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EPIC: A Tool to Estimate the Proportions of Different Cell Types from Bulk Gene Expression Data

  • Julien Racle
  • David GfellerEmail author
Protocol
Part of the Methods in Molecular Biology book series (MIMB, volume 2120)

Abstract

Gene expression profiling is nowadays routinely performed on clinically relevant samples (e.g., from tumor specimens). Such measurements are often obtained from bulk samples containing a mixture of cell types. Knowledge of the proportions of these cell types is crucial as they are key determinants of the disease evolution and response to treatment. Moreover, heterogeneity in cell type proportions across samples is an important confounding factor in downstream analyses.

Many tools have been developed to estimate the proportion of the different cell types from bulk gene expression data. Here, we provide guidelines and examples on how to use these tools, with a special focus on our recent computational method EPIC (Estimating the Proportions of Immune and Cancer cells). EPIC includes RNA-seq-based gene expression reference profiles from immune cells and other nonmalignant cell types found in tumors. EPIC can additionally manage user-defined gene expression reference profiles. Some unique features of EPIC include the ability to account for an uncharacterized cell type, the introduction of a renormalization step to account for different mRNA content in each cell type, and the use of single-cell RNA-seq data to derive biologically relevant reference gene expression profiles. EPIC is available as a web application (http://epic.gfellerlab.org) and as an R-package (https://github.com/GfellerLab/EPIC).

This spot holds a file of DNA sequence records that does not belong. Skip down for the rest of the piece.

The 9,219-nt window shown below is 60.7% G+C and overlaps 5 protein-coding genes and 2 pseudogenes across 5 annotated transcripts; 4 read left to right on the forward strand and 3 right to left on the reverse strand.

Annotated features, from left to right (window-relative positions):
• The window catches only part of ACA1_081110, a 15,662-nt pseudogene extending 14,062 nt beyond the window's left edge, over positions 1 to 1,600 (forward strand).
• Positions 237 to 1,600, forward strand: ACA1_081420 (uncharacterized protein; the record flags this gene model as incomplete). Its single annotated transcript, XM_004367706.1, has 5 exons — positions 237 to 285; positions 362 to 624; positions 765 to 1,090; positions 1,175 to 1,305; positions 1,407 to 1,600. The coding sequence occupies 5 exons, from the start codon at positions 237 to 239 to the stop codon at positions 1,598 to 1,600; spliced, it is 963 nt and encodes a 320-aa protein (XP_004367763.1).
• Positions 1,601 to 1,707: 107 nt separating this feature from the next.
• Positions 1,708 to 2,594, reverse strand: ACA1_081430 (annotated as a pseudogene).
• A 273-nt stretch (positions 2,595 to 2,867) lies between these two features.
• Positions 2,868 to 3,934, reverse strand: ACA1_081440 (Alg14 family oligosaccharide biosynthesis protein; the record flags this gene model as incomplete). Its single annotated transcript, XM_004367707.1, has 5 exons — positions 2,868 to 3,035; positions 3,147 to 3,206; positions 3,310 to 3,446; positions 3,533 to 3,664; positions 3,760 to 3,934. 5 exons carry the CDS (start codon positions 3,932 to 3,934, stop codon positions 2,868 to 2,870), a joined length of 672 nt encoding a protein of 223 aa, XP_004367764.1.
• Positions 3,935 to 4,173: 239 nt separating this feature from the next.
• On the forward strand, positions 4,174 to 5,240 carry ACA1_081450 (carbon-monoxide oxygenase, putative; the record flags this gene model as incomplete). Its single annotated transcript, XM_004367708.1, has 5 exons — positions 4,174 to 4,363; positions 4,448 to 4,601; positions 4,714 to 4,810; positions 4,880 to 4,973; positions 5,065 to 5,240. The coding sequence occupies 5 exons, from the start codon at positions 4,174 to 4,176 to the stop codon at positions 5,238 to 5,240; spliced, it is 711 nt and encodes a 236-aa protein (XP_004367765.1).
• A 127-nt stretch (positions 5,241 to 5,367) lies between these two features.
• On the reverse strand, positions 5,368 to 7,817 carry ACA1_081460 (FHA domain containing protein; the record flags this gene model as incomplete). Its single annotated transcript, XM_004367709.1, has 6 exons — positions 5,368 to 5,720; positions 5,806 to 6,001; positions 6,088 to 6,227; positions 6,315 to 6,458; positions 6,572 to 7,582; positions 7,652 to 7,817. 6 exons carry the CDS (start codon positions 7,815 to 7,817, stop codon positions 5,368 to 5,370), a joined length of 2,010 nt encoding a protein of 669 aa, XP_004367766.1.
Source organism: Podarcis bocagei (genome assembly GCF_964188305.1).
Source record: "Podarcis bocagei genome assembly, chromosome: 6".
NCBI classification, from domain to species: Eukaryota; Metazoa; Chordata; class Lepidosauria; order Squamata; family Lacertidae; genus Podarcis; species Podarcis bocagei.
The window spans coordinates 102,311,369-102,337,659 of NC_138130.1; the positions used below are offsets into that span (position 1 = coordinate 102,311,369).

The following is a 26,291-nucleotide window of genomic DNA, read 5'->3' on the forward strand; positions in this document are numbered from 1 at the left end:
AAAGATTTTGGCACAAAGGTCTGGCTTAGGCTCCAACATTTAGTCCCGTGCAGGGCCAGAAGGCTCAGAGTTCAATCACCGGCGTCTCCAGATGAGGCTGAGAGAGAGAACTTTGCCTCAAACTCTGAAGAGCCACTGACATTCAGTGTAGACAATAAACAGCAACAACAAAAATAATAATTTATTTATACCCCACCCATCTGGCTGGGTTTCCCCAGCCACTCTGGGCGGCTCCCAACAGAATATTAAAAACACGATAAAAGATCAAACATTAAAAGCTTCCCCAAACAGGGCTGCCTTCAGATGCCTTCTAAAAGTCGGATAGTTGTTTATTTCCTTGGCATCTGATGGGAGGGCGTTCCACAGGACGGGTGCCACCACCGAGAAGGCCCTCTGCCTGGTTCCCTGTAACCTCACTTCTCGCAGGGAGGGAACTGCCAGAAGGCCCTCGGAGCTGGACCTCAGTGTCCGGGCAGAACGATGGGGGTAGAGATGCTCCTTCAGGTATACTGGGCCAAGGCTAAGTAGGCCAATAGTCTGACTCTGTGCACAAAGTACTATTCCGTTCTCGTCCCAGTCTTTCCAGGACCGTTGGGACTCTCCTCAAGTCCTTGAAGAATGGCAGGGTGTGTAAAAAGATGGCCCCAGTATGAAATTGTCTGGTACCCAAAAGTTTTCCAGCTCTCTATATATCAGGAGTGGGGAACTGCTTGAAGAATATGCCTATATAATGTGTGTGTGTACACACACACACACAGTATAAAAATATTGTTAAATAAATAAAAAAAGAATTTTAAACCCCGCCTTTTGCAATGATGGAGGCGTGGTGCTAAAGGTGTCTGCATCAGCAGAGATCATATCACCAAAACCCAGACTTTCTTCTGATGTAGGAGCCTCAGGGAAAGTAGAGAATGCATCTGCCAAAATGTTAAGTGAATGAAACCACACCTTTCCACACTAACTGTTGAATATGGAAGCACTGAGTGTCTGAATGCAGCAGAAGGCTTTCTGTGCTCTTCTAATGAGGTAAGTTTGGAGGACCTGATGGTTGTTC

Key words

Gene expression analysis Cell fraction predictions Computational biology RNA-seq deconvolution Immunoinformatics Tumor immune microenvironment 

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Copyright information

© Springer Science+Business Media, LLC, part of Springer Nature 2020

Authors and Affiliations

  1. 1.Department of Oncology UNIL CHUV, Ludwig Institute for Cancer ResearchUniversity of LausanneLausanneSwitzerland
  2. 2.Swiss Institute of Bioinformatics (SIB)LausanneSwitzerland

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